The Byers-Evans House Theatre is a great backdrop for a Victorian play. The stage (aka the music room) is masterfully set with original furniture and décor, lending itself perfectly to host Henrik Isben’s “A Doll’s House.”
The play follows Nora Helmer’s (Theresa Dwyer Reid) life for a few days before Christmas. With the prospect of her husband Torvald’s (James O’Hagan Murphy) new job, it seems that the holidays will be filled with good cheer. But when some long-kept secrets come to light, Nora’s life and marriage threatened to change forever.
The Byers-Evans House is a spectacular venue, especially for a production like this. It’s intimate, only seating about 20 people, so guests really feel like they are a part of the family, part of the scene. However, being greeted at the door by a stern, “Don’t touch anything,” is slightly off-putting. As adults at the theater, we promise not to juggle with the porcelain plates on the table.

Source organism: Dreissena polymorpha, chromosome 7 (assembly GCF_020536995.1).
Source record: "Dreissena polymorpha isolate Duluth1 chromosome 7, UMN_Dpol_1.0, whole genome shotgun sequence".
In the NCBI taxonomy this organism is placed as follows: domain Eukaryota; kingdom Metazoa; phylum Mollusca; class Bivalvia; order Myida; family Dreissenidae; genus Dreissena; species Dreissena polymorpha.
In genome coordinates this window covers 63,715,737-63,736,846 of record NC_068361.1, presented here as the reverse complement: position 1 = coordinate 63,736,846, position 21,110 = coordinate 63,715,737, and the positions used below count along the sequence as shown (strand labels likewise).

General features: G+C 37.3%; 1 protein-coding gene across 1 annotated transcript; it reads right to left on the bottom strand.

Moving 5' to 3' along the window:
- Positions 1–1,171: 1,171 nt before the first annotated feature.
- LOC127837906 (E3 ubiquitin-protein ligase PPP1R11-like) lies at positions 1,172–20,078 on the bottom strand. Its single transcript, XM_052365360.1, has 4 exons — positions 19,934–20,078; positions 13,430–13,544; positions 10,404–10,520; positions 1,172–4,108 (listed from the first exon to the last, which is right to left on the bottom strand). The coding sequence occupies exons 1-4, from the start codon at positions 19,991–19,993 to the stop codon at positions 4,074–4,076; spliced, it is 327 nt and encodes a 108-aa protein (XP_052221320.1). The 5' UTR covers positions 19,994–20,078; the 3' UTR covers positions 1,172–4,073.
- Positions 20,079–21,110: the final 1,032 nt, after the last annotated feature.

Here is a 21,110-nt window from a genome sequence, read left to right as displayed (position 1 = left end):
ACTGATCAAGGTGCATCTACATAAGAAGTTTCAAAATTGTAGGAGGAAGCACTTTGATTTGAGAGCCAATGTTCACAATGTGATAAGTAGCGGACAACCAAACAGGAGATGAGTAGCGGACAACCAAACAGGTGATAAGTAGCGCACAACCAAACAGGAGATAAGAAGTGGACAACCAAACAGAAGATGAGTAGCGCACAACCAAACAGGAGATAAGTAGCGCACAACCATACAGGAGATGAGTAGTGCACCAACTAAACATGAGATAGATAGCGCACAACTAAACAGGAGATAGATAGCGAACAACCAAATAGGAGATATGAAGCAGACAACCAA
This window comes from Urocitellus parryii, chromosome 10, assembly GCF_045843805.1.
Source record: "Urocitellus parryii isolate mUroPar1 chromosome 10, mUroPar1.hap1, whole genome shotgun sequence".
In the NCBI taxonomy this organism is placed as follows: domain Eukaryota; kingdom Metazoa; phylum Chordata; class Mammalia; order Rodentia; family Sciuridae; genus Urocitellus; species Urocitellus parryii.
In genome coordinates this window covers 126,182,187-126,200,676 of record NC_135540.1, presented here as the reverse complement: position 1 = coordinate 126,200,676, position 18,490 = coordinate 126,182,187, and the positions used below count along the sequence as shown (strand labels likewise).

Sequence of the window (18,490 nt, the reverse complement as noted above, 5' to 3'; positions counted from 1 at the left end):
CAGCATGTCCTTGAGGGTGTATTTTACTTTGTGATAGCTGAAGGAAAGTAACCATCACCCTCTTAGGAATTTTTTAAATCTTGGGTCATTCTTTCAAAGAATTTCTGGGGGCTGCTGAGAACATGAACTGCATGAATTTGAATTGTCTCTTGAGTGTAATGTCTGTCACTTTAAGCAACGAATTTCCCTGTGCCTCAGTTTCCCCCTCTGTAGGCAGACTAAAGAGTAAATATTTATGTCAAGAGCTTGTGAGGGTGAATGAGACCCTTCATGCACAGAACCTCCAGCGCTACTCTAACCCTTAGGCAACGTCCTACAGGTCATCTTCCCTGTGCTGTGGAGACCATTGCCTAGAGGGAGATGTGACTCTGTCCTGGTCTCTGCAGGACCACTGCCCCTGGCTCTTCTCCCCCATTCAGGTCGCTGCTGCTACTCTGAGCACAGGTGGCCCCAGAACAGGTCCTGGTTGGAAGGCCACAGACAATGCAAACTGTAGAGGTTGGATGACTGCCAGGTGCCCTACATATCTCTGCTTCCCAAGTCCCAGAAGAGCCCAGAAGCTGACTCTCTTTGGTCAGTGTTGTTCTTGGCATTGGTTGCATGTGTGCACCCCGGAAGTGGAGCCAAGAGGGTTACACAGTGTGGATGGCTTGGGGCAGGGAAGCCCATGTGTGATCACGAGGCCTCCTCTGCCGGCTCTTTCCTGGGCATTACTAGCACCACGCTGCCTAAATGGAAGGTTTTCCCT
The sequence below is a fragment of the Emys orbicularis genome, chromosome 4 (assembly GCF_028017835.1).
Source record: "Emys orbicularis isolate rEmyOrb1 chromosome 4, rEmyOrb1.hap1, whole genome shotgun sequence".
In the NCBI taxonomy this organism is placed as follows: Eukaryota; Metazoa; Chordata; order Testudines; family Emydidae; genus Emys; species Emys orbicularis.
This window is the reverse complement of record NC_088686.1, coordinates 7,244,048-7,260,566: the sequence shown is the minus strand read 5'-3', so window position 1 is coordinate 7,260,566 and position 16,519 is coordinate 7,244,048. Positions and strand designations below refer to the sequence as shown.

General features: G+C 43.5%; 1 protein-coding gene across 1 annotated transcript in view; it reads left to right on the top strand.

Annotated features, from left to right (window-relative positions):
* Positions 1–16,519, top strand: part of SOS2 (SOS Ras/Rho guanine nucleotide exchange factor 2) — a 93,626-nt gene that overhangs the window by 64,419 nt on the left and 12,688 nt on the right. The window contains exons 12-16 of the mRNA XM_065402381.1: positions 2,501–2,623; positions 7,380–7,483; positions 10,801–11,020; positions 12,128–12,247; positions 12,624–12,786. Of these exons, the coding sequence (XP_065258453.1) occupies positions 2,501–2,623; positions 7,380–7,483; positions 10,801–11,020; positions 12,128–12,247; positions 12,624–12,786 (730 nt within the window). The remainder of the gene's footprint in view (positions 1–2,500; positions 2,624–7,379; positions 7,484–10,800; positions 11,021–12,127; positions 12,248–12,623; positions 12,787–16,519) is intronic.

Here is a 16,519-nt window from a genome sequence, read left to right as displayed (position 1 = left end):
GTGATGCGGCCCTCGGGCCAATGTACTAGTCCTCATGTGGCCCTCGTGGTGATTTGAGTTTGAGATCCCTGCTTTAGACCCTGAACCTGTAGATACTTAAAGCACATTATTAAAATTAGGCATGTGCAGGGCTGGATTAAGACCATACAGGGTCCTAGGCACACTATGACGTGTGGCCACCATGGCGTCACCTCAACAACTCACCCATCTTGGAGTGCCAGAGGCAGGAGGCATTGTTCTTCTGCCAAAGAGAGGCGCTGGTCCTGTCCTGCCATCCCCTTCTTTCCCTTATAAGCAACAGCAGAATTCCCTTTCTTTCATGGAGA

Overall, the acting was good, although, at times, Nora’s character was a bit overbearing. For a three-hour play (one hour per act), there was a wee bit too much gasping and high-pitched angst. Thankfully, Nils Krogstad (played by John Kissingford) and Christine Linde (Bevin Antea) were on-hand to off-set the somewhat exaggerated theatrics with level-headed calm.
The direction stayed true to Ibsen’s tale, and it’s a nice distraction from the many Christmas musicals that pop up this time of year. It’s definitely a time commitment, but if Victorian-era plays are your cup of tea, then “A Doll’s House” should top your list of productions to see this holiday season.
Stephanie Richards | Culture Editor, 303 Magazine
Stephanie Richards is the art and culture editor of 303 Magazine.
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